The Courier News from Blytheville, Arkansas on May 7, 1949 · Page 1
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The Courier News from Blytheville, Arkansas · Page 1

Blytheville, Arkansas
Issue Date:
Saturday, May 7, 1949
Page 1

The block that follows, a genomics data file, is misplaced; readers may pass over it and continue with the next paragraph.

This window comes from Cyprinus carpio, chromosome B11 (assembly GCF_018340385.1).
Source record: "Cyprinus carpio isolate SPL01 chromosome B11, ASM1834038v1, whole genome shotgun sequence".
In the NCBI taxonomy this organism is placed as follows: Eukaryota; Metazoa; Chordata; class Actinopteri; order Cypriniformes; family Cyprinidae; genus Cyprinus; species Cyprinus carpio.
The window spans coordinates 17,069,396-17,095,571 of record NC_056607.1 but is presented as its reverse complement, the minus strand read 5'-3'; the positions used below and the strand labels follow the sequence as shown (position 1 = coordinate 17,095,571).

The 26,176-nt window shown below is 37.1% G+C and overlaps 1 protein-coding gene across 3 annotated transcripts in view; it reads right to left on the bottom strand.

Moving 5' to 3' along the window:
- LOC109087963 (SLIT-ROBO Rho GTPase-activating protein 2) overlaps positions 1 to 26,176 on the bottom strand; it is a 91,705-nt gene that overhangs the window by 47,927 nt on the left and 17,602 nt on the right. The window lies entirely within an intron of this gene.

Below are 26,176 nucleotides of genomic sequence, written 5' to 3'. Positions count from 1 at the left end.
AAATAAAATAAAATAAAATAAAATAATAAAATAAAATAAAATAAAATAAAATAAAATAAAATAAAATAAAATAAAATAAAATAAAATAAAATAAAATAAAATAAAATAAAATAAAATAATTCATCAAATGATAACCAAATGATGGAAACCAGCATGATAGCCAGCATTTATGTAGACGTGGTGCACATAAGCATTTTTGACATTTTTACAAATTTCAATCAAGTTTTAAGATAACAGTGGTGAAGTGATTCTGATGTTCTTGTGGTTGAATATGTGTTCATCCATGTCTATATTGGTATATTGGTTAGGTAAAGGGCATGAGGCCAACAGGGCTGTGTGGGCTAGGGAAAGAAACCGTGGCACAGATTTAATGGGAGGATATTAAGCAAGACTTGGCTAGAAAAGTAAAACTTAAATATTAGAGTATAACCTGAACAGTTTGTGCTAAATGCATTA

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BLYTHEVILLE COURIER NEWS THE DOMINANT NEWSPAPER OF NORTHEAST ARKANSAS AND SOUTHEAST MISSOURI VOL. XLV—NO. 39 Blylhovlile Daily Newi Blytheville Courier Ulyllioville Herald Mississippi Valley Leader ULYTHEVILLE, ARKANSAS, SATURDAY, MAY 7, 1949 TEN PAGES SINGLE COPIES FIVE CENTS' Contract is Let For Star Route Into Jonesboro Blytheville Man's Bid is Low; Service To Start on May 16 Star route mail service between Blythevttlc and Jonesboro will be inaugurated May 10 replacing the service now being provided by the Frisco on the branch hue between the two cities, it was disclosed today by R. S. Stevens, postmaster. The final run will, be made by the "Moose," passenger train on tlie branch line, on Sunday, May 15. Abandonment of the passenger service was authorised by the Arkansas Public Service Commission several weeks ago with the order to become effective \vhpn Star route service was provided by the Post Office Department. Mr. Stevens said toil ay Hint a temporary contrnct has been signed tttNrjween James O. Lentz, 2205 West R^se Street, BlytheviHe, and the Post Office Department. Mr. LetUz will operate a ton-and a half truck making a round trip daily between the two cities and serving Dell, Roseland, Manila, Leachville, Monet te. Black Oak, Lake City and Kettleton en route. Truck io Start From Here The mail truck will leave Blytheville after the mail has been received in Blytheville from the north on the Frisco passenger train No. 805, which arrives about 5:30 a. m. The contract calls for the truck to leave for Jonesboro not earlier than 6:30 a.m., or later than About three hours will be allowed for the 63.1-inilc trip to Jonesboro. The mail truck will leave Jonesboro on the return trip at 3:10 p.m. daily except Sunday, when the return trip will start a.s soon as the mail caa be picked up In Jonesboro following arrival of the truck from Blytheville. The successful bidder was lou among 49 who submitted bids through the Blytheville post office Mr. Stevens said. Acceptance of the t iitz bid was announced follow -S approval of the contract by A C. Hahn, director of transportation in the postmaster general's ofifc in. Washington. To Mean Faster Service The operation of the Star rout should serve to speed the distri bution of mail -from" ille ncnrt to the towns between here and Hollywood Park Hit By Fire Chunks of the burning grandstand topple lo the ground as Hollywood J ark race Irack was destroyed by a $5,000,000 lire yesterday at Inglewood, Calif. A stiff breeze swept Ihe flames throughout the grandstand and lurt lub area. The stables, where some 600 thoroughbreds awaited the season opening on May 17, were not burned. Cause of the fire was not known. (AP Wircphoto.) Torrential Rains Flood Texas Town as Tornado Hits Nearby LUBBOCK, Tex., May 7. (A 1 )— One woman wus dead nnd scores were marooned by a flood al Lubbock, Tex., today as rescuers nt Sundown, 40 miles to the west, tolled through soaked wreckage in a grim search for Germans Reject Red Pleas to Halt New Government Constitution Adopted For West Germany Over Soviet Protests lly James Devlin BONN, Oermnny, May V UP}— Western Germany has said "no" to Communist pleas ' hull formation of its proposed new state, Her poMUcnl lenders, meeting Inst night, completed nil but, the final formalities of adopting a west German constitution, They scheduled the last slep of adoption for tomorrow, the fonilh anniversary of Gemiany's suvrenricr In World War II. and voted to place government •!! the hands of nn Interim oiganlzatlon until i> regular government run he formed In July. The constitution^ conv e n t ! on clearly was speeding Its work lo bent the Wednesday night deadline for liftlnir (he German hlock- ndes under the New York unroe- ment announced Thursday by Rus- sla and the Western powers. 'Hie Western occupation powers want the West German government to be the one for nil Ger- nmny If there Is un eventual union of the Soviet Zone with the American. British nnd French Zones. The developments came ns Russia and (lie Western allies worked at top speed to lift tliclr blockades al midnight Wednesday. Tile actual work will be done by Gcrmnn transportation experts, Kail Strike Threatened The task Involves complex technical problems, and the complicating tlireat o[ a mil workers strike. Employes who live In Western Berlin but work on Russian-controlled rail lines In the Eastern sector., threatened to strike unless they are paid In West marks. They now receive Soviet-backed Knst murks, Ford, UAW Negotiators Meet as Workers Str ike This was the seme, as Ford Motor Compiinv officials (above left) and United Aulo worker* (CIO) negotiators met at the conference table ul Detroit. Midi., after more tlinn 00,000 Font River plant workers went out on strike. At left, third from left, Is John S. Hugos, l^ord Industrial relations director. Mel Llnd<uilst, assistant to Bugns, is fifth from left. At right, third from right, Is UAW president Wnllor Henther. Emll Mn/ey, secretary treasurer of the UAW-CIO Is second from right. Attorneys are In the majority In both groups. In the bottom photo. Ford workers nrc shown milling about Gate -1 nl the River Ronge plant after the strike began. <AP Wlrephotos.) Jonesboro. was also officials sard tcday. It announced that faster service from the southwest has been made possible with mail now arriving In Blytheville by the way of Memphis ench morning instead of through Jonesboro where there was « 23-hour delay for some mail under the old schedule. Officials also announced three changes in personnel in the Blytheville office. Earl O. McGregor has been promoted made a supervisor and from clerk to clerk in charge, with the change to become effective May 16, William M. DeLong has resigned as a carrier and he will be replaced by Ira Lambert. Jr.. who now is * clerk. Eric Hall, a substitute clerk and carrier, has been added as a regular member of the staff in the postoffice here. Charges Against Manila Garage I Operator Dropped Dyer Act charges against Ira Blackivood, Manila garage operator, , have been dismissed on recommendation of the United States district attorney In Memphis, ami his bondsmen released, it was disclosed yesterday. Blackwood wns arrested April 10 and posted a $3,000 appearance | bonrt with federal officials In Joncs| boro. Preliminary hearing n i case was scheduled to have tornado victims. 4 The tornado ripiied through the north edge of Sundown last night, killing at least two persons and injuring at least four others. But three to live other persons were reported killed by the roaring twister. The hunt for bodies continued. Another tornado struck near Morton, Tex., also in the high plains country, destroying two homes, farm buildings and equipment. A torrential rain and hailstorm, measuring more than five inches, brought Lubbock the unprecedented flood today. Water rose into homes. Rescue operations were being pressed. Business was paralyzed. Mrs. Ira Duke was electrocuted when she pulled a light cord after wale • rose into her house. Rainwater Floods The flood was rainwater—there arc no creeks or rivers in the area The rain fell all night, but stopped today. At mid-morning the floot was subsiding. All highways to Lubbock were cut off by high water. The identified dead in the Sundown lornndo were the Rev. Bill M Scott, 22, and his daughter. Panelia 4. Seriously hurt were Scott's wife Wanda, 22. and his seven-months ok! son. Randy. Mrs. R. L. Simp son of Sundown was reported in jured and later reported missing Mrs. Curly Edwards of Sundown was treated for minor injuries. Rainstorms swept through wes Texas. The cold front which invaded th Panhandle yesterday, producing th violent weather, was stationary to day over west Texas. Unsettle weather was expected to continue. feco School : unds Allocated State Department Of Education Provides $110,376 Big Three Plans Parley Prior to Four-Power Meet Distribution of the $110.376 received In Mississippi County for state salary aid lo education and .ransportation aid uns nnnounceil today by John Mayes. county school sui>ervisor. Mr. Mayes said lhat the $84.848 in salary aid represented 20 per cent of the total received here, and that schools in this county still were to receive 10 per cent. Relative to the S24.52B for the transportation aid, he indicated that although this completed the original allocation, the schools having already received 80 per cent, that another 13 per cent was to he added to take care of schools giving transportation to consolidated areas not previously transporting sturl e n t s . This 13 per cent was provided by supplementary appropriations made by the lesislahire early this year. Blytheville district received the largest share of salary aid, with a total of $19,553. and Luxora's transportation aid was the greatest with $3,417. included: No. Sal Aid which are worthless In the Western sector. The "interim organization" to handle Bovernmental details until formation of the new West Cierman government without giving the people a chance to vote on it. The non-Communists pointed out that it will In no sense be a permanent organization—that an early step after adoption of the constitution will be the election of a parliament to take office in July. The people will elect 400 dele- Hates to ' the parliament's lower bouse or Bundestag, In R seven-hour session, the convention passed the proposed con- stitution'by u vote of 47 to 2. overriding the contention of Conmum- Isls that plans to lift the blockade call also for settinK up »n "all- German government which would Include the Soviet and Western zones. The non-Communist reaction was that Communists would try to dominate any all-German government formed now. Latest Labor Bill Expeded to Pass Trumanites lo Try Again with Revised Compromise Plan 125 Scouts Participate In Camporee held yesterday, but prior to the hearing the notice of dismissal was received by Miss Clara Brow- i powers i d v. United States commissioner of | "senior Jonesboro. 1 Two of tltrce other Manila men I [ arrested in connection with alleged Dyer Act violations In Northeast | Arkansas have been sentenced on plen.s of guilty In Federal Court i . Memphis. They arc EPoert Loin- j ax and Trov Blnclnvood. The other LONDON. Jvfay 7 <!Pt— A FVjreifn Office spokesman said today Britain. France and the United Stales will hold preliminary talks in Paris the I Ixfore sitting clown with Russia ueen '" 'he nig Pour conference on Germany on May 23 Tlie spokesman said the three would be represented by persons" at the pre-con- fercnce talks. The French Foreign Office already has announced that Dr. Philip Jessup. U. S. Am- lKissarior-at-Iarge. is flying to Paris this weekend. "While I am not able to give you any details of who may be expected to participate in such man Is being held for action of the . conversations." the spokesman told federal grand jury for the Eastern District of Arkansas. Find Body in River LITTLE FiOCK. May 1. M>(— Little Reck i»lice said the body of a man who may have been M. L, Gates. 63, was recovered from the Arkansas River near Arkansas City j yesterday. Catr.s disappeared from homo here May 1. of Novels Dies BEVERLY HILLS. Calif.. May 7. I (,!>>— H. Bedford-Jones, 62. author I of historical novels and prolific | Ishort story writer, is dead. A two- lycar heart ailment claimed the 1 Canadian-born writer yesterday. newsmen, "it is a fact that there ill be certain preliminary discussions in Paris before the session or Hie conference of foreign ministers. "These, of course, are the result of contacts which there were bets een Foreign Secretary Ernest Bcvin. Foreign Minister Robert Scimman and Secretary of Stale I>ean Achcso'i in Washington." He added that in the Washington talks last month "certain agreed positions were adopted and in Ihe light of commitments undertaken, there will be talks in Paris." In Paris, the four foreign ministers are expected to discard records of old bickerings, when they sit down together, and start from scratch on a Germnn settlement. \Killed in Collision P1GGOTT, Ark., May 7. Wi—An I automoblle-tnick collision killed 1 Ihe automobile driver, Dewey Marks I of Orcemvay, Art., near here yes- Iterday. The truck driver and a Ipa^scncer In Marks' automobile re taken to a Kennett, Mo., hoa- pilal. New York Cotton NEW YORK. May 7. (/Pi—Closing cotton quotations: Hiirli Low Close May 33.78 33 68 3369-70 Jly 32.PO 32.68 3269 Oct 2S.23 2D.OO 29.13-15 Dec 2904 2891 2894 Mch 2895 2S.85 28.85-86 May 28.77 28.63 28.47 Middling spot: 33.33N', oil 3. (N— nominal). Allocations District No. Sal Aid Trnns. •Manila 15 7.081 2.267 •Blytheville 5 1(1.S53 8B6 •Armorcl 9 3.0RO 429 Burrtette 35 3,504 2.402 Dell 23 4.073 1.410 Dycss 56 4.773 1.738 Gosnell 6 2.32.5 809 Keiser 31 5.f,3B 2.792 •Leachville 40 7.4H8 1.782 Luxorn 2 5.KOO 3.417 Etownh 36 2.-MG 925 Osceola 1 7.IH2 (ICG Shawncc 10 4.500 1,949 Wilson 25 7.0(i1 2.361 Rosa 3 79 Brinklcy 52 7 J 4 194 Stilhnati 5.5 274 Boynton 17 201 Total 585.848 524.528 '*> includes consolidated schools Figures for Manila include allotments for Millignn. Brown and Blackwnter for trnnsimrtation aid. and for Mlllican. Shady Grove. an ( | P-Iackwater for 'e.iclier salary aid. For Blytheville the salary nid includes slnte allotments for Promised Land and Number Nine and transportation aid for Promised Land. Armorel's fipurcs include allotments for Huffman and Hickman for both funds, and Lcach- ville's salary aid figure includes an allocation for the Rocky District. One Killed, 34 Injured When Big Bus Overturns LORAINE, Mitchell County. Tex.. May 7. Wj—One person was killed and thirty-four Injured this morning when a loaded Greyhound bus overlurned on a slippery curve approaching an underpass on Highway 80 west of here. The accident occurred about 3:30 a. m. CST. The bus was en route from El Paso to Dallas. It's back end wns crushed. A rainstorm was under way at the time. A passenger, T. M. Harris. 51, of Bartlcsvllle. Okla.. was killed. Eleven persons have been taken to the Colorado City hospital, 10 miles west of here. They were said to be In critical condition. Twenty-three persons were In Approximately 125 Boy Scouts from North Mississippi County were completing a spring camporee al Walker Park today. Tlie camporee got underway at 10 a.m. yesterday find was scheduled to be completed at 3 p.m. today. A court of honor .advancing and recognizing merit for more than 40 Scouts completed yesterday's activities, and at daybreak activities at the Park were underway today, with judging In scout crafts and field events scheduled for this afternoon. Ratings are to be announced to the Individual troops. Troops participating Included Troops 31 and 38 and a senior unit from Blvlhcvlllc. Troop 251 from Number Nine; Troop 255 from Dell, Troop 72 from Lone Oak and Troop 32 from Manila. Scoutmasters supervising the cnmporce included: Kenneth Richardson. Blodeett. the Rev. Gene S.-lmltz. Udell Newsom, Omer Hodge, and O. O. Stivers. L. L. Ward of Blytheville wns campprer chief. WASHINGTON, May 7—(/TO— Rep. Sims (D-BC) said today there's an "excellent chance" that wlthh a month the House will pass n ncv version of the compromise Democratic labor bill it defeated this week Sims, who Introduced the orlglna compromise, said the-new bill muy provide lor both plant seizure an "ijunctio'ns In '''..X*r-'-,nl "'inerftc'^? disputes. The defeated Sims bll provided for injunctions only. A Senate labor bill offered Wed ncsdny by Seimloj " '°-Ohlo) Donnell (R-Mo) o..u 01. •• . , -N.I contains a "scizure-or-injunctlon-o 30th" provision, This procedure I less objectionable to labor union than straight Injunction power. Backers of the Senate GOP mca sure are trying to get active Demo crntic support for It—a Democrat! co-sponsor. If possible. In his talk with a newsman, Sin snid the House Labor Commute may decide to put In Us new bi "some 'union democracy' provisloi to protect the members of untoi from arbitrary acts by union lea< ers," Not In Current Bills Such provisions have lon« been advocated by another members of the committee. Rep. Jacobs (D-Ind). Neither the Tuft-Hartley Act nor nny of the major labor bills before Congress contains them. The compromise provided for flO- day emergency injunctions, a non- Communist oath, and a few other concessions to those who felt the administration bill would junk too Mayor of Dearborn Launches Move to End Big Ford Strike ninny Trvft-I-Iartley features. But it still 'lost. Another snbstltuR measure™ the Wood bill, backed by Rcpubllcnns nud a number of Southern Democrats—suffered the some fate by three-vote margin, after nncr having been tentatively approved. That left the House without labor bill. The Labor Commit tee promptly made plans to try to DETROIT. May 7. Ml—A pence uovc in Ihe strike of 05,000 Ford workers wn.s Instituted by Dour- Mayor Orvllle L. llubbnrd .odny. The mayor proposed a 'meeting of Fortl and O1O United Auto Workers officials at his olllce next Thursday for a "supremo civic eirol't" to ond the walkout. There wns no enrly rcjily either from the company or Ihn union, which arc locked In a fight over the UAW-OIO's charge of a "speed-up" in Ford plants, Since noon Thursday, Ford's River Rougo plant In suburban Dearborn and Us Lincoln-Mercury factory in Detroit linvc been Idle. A pinch on small Ford supplier plants was beginning to be felt UR ilie srfrtkc entered ils third day. A number of shutdowns, and impending closings, were Several thousand men would be affected. Meanwhile, rpsclilim'nt, of strlk s toward manawornciiL wn.s observed on the picket, lint's al Rouge 14 Workers I'ln-d This followed Ford's announce incut yesterday of Ihe firing of 1- men In connection \vilh wlldca strikes which preceded the union' formal walkout Thursdny. Union sound trucks blared out 111 word of the discharges, and calculi •nine from pickets. There was trouble, however. One of the prnnll/rd men Mike Donnelly, rhuhiunn of 111 UAW unit In till' Ibiiiw plant "It assembly line building, i:<:ntrr of 111 speed-up dispute. Mayor Uubbard. n vi-kTnn In office, has ('nKaut'd in nmtrovi-jsy wtlh Ford on scvend occasions In matters touching on public affairs. The mayor extended Ills prnco meeting invitnllon in u Irltcr li write one acceptable lo both Southern Democrats nnd those from strong union districts. The backers of the Rcpubllcn: Senate bill were facing much the same problem. i a while." Tho strike's elfccls wore extend ig to oilier cllli's. Smno small plants In Mlchlga eio closing. Fern) Machine, ilevulnud supplier, .luld., off, -SAOOO Ford announced that rUiniliiR nox vci'k li.000 men would Ire laid off i ssembly plants In St. Louis:, Mcti hen, N. J.; Ixis Angeles, Mimic ipoll»i-St. Paul,' and Iron Moun- nln, Mich.;» Murray CoYp. of Aincrlcn, a major r ord supplier In Detroit, said It ex- led lo next wcok, Idling 7.000 men. Reds Renewing Attacks Near US Jase at Tsingtao Communists Take Town 33 Miles from Naval Establishment SHANGHAI. May 7. (yi«, _ The, Chinese Communists today rtlsclos- e<l rrnt'wed Red military operations on the approaches lo TslniUao, American nuvnl for the Western I'ncHlc Pled. The 1'elplnn niello said Red Army troops "attacking Tslmo—Tslnntao imlcr defenses" liad captured Liny- shnn. 33 miles norlhcnsl of Tisliiit- too, Tho did not n- T' tlnil American warships were based ill T.slnutno. Neither dltl It i;lvc a (lute for taking LliiRshnn nor the ' immlifM- of Communist Iroops in- vnlwd. The L.lnKshan elalin WHS the first indication of any lied military activity for some lime In the Tslns- tan men (Mouths nun. the Communists rolled over the Shuniitung nenln- sula of Northwestern China cut- llnfl off the Tshlglno area by land but holdini: off trom any assault n the nnvul linse city. T'simo Ls 23 illes of Tslnglno.) llcik Head for Shanghai The Communist broadcast, deal- lit largely with North China op- riillom, came lifter a Nationalist ommunlmie Issued by the Shnn;;- lui carrlson command rnported housiinds of Red troops were hnm- K with liulo success nt tho liter defenses of China's largest lly. Tiie cotmnunlcpie said Shanghai's lefender were hurling back with leavy Icvscw 15.000 Heels who were attacking the nlty from two dlrcc- tons. One sector was rciwrtcd 30 nlles we.s t of Shanghai, the olher 15 miles norlhwest. The communique also said tho llcd.s wnrc making little headway against [Cashing, a third anchor In Shanghai's defense arch 50 miles lo the southwest. As fur us was known in Shang- hnl, Vice Ailin. Oscar Badger, commander of U.S. Nnval forces In tho Western PncLflc, was at Tslnglao aboard Ills flagship, tho Eldorado. So was Hie transport Chlllon'wlUi tin.' tX.ii.ier 'f3luughnt;u( tachment- nbonrd. Doth nlilpr pilllcd out of Shanghai to avoid Involvement in the Chinese civil war. It was also believed that somo U.S. auxiliary fleet nulls were at Tstnglao tout most of tho combat ships b'ascd there were thought to Criminal Intent In Recruiting Labor Denied Three-Y ear-Old Drowns In Barrel in Shaw, Miss. Larry Vassar. Jr.. 3-ycar-old son of Mr. and Mrs. I/onnie Vassar, was drowned yesterday when he fell Into a barrel o' water nt Shaw. Miss. Mr. and Mrs. Vassar had gone with their three children, from Blytheville. to make their home on a farm near Shaw, and In less than Iwo hours niter arriving the child went around the house from his parents and fell into Ihe water. He was dead when they found him. Funeral services were to be conducted at the Cobb Funeral Cha|>el this afternoon by the Rev. P. H. Jernigan, pastor of the Cnlvary Baptist Church. The child had celebrated his third birthday two days before his death. He is survived by his parents and two sisters. Patricia Ann and Judy. Burial was to be In Dogwood Ridge Cemetery. Earth Tremor Felt Jury Convicts Spa Woman of Slaying Her Sixth Husband HOT SPRINGS. Ark.. May 7. </T> —An all-male jury early today convicted Mrs. Opal Mae Staley. 36. of voluntary manslaughter shooting of her former Henry Ford II. young president of the company: Waller Icfiilhcr, UAW president, and Tlunnas Thompson, president of UAW Ford Uicnl 600. A copy was sent to (lov. G. Mrnncn Williams. Hnbbartl remarked In the' letter hat "evidence" frum his city's n:- the fntnl husband and fixed her sentence at seven years imprisonment. Mrs. Staley. who said she weighs 84 pounds nnd has been mnrrird six times, wns tried on a charge of second degree murder in the death of Archie Shouts, 44. brick mason her home last July 24. She testified she shot Shouts after 'he beat her and strip]«d off her clothing during a quarrel The jury deliberated about two hours belore returning the voluntary manslaughter verdict shortly after 1 a. m. tills morning. CONCORDIA. Kas, May 7 An earth tremor, strong enough to rattle doors, was felt In Concordla and In Glasgow, 25 miles southwest, yesterday. Concordla fell the the Roscoe Hospital, about 12 miles \ same sort of shock about 12 ytirs east of here, ago. Automobile Dealers Elect Blytheyille Man Russell Phillips of the Phillips Motor Company, Blytheville, yesterday was elected a director of the Arkansas Automobile Dealers Association at the concluding session o the organization's annual meeting In Little Rock. David K. Russell was electee president; Neil Sloan, Lake Village vice president; W. E. Bale. Llltli Rock, treasurer: and Link Lewis Little Rock, executive secretary Mint director* were elected, ent of Furd cars indicates Hint nt IraM (here if peed-np in llio final assembly. SiTKCrsls I'racliral K\]>rrirnce "The way for youit^ llnny lo ac- unlly lenrn whether there Is n pro- durllon speedup." he said, "is to lip on n pair of Ills Kiandfalher's working pants nnd gel out on the iroductlon line for a few days once NUF.VO LAREDO, Mexico. Mny 6. 'j—Three Arkansas men accused of lllcKiiUy recruiting Mexican workers yesterday denied crlmlnnl Intent. The men nrc K/rn Holland, Eze- ctulel Ynncy., alias Jose Longorla, and John Bernal. All arc from Mnrvel. U. s. Consul V. Harwood iilocker attended the preliminary lir.i.rliiK tu'foro Federal Prosecutor Jose Raul Penlehe Mattlti. Mexican Inw provides two to live J-ears in prison and 10.(IOO pesos (about $l,2. r )fl) tine for attempting o recruit Inbor Illc-Riilly. mucker said H. C. Culp. a planta- lon owner nt, Mnrvel. Is wiring $250 to him to cover ex|>eilse.s of the re- urn to their homes of the Involved uborers. The Mexican laborers were .said to brar Iclteis signed by Gulp and Jose Lonxnrln. Most were snlri to hnvc worked for Culp before Mexico lopped laborers from crossing the border. The consul said Arkansas Stnte Sen. James p. Baker called him from Helena lo declare Culp a solid, law-iibidini; citizen. linker asserted Culp was trying to get workers legally. 'Ilic Ihtre men may lie lurned over to Federal Judge Manuel G. Toro Plores If the prosecutor finds sufficient evidence. Flares would have three dny.s in which to order Imprisonment or dismiss the charges. lie at sea. Make Sweeping Claim The Communist radio made the sweeping claim thuL "now all Nortli China is llliernteil." But T.slugtiio and some northern nnd far western provinces still have not been tnken by the Reds. Red spearheads, however, appeared to be thrusting deeper Into South Chinn on nn Srregulnr front from Shanghai's nppmachcs to Nnn- chnng more, than 300 miles to'the) southwest. (At Cnnlon. it was learned officially that the American consulate nt Chungking has Issued an order advising Americans to evacuate that World War H Nationalist capital deep In south-central China almost COO miles to the west o[ Nnnchnng. About 300 Americans—mostly mis- sionaries—nrc In the area.) New York Stocks Am. Tobacco Anaconda Heth Steel Chrysler Gen. Elcc Gen. Motors Int. Harvester ,... Mont, Ward N. Y. Central No. Atnn. Aviation Packard Radio Republic stl Socony-Vncuum . , Std. Oil N. J Sears, Roebuck ... Texas Co U. S. Steel 141 ' G8 28 3- Weather Arkansas forrrasl: Partly cloudy, scattered llumdershowcrs In northwest nud extreme north portions this afternoon and tonight. Sunday scattered llmndershowers. Not much 3-8 change in temperatures. 37 3-8 Missouri forecast: Partly cloudy 59 l-8l tonight nnd Sunday, scattered show- 24 3-8 crs west and south portions, not 55 3-4 much change In temperatures. T/»w 11 i-s] near 50 north to 55 to CO south: 9 7-8 4 12 21 1-8 16 69 38 Navy Investigates Target Fire Near Big Air Transport WASHINGTON. May 7 W—Tho Navy Is Investigating a report, from Pan American Airways that antiaircraft fire from a carrier task force burst alongside the Bermuda- New York air corridor April 15 as a Pan American passenger plane flew by. Pan American's account of the matter wjis referred to the Navy yesterday through the Air Trims- port Association. Pillo R C. Gcrber said his big Constellation, out of Bermuda with a light passenger load, was Hearing New York when he spotted an aircraft carrier and several destroyers. Suddenly he noted shell bursts, even with his altitude ot 6,500 feet and about a half mile to his right, Gerbcr related. He put on speed to clear the area. The pilot reported he was In the middle of the assigned flight corridor with clear visibility for 20 miles The time was about 10 ajn. No one wns hurt and there was no damage to the plane. The Navy, promising to look Into the matter, said the ships apparently v-ere engaged in target practice. 71 3-4 Soybeans (Prices f. o. I High M?y 231'. July 2.20 Nov. 2.03 Vi h. Clilr lx>w 2.28 1 - 2.17'j 3.01',-j Close 2,20- O'i 2.17", -',» 2.0'2',? hEpht Sunday middle 60s to lower 70s. Minimum this morning—66. Maximum yesterday—89. Sim.set today 6:49. Sunrise tomorrow—5.04. Precipitation 24 hours to 7 a.m. today—none. Total since Jan. 1—2289. Mean temperature (midway between high and low)—77.5. Normal mean for May—70.2. This Date Last Year Minimum this morning—42. Maximum yeslerdn.v—68. Precipitation Jan. 1 to this date —22.47. Harahan Bridge Signs To Be Made Uniform LITTLE ROCK, May 7. <»«—Arkansas' chief highway engnieer says that hereafter signs on the Harn- han Bridge over the Mississippi Rtvcr at Memphis will be uniform. For sveoral weeks there has been confusion with "keep 150 feet apart" signs on the Tennessee side and "20 miles per hour speed minimum" on the Arkansas side. Now, says JohnsoK. Tennessee authorities, including Memphis political leader E. H. Crump, have nsreed to the "Arkansas-type" signs.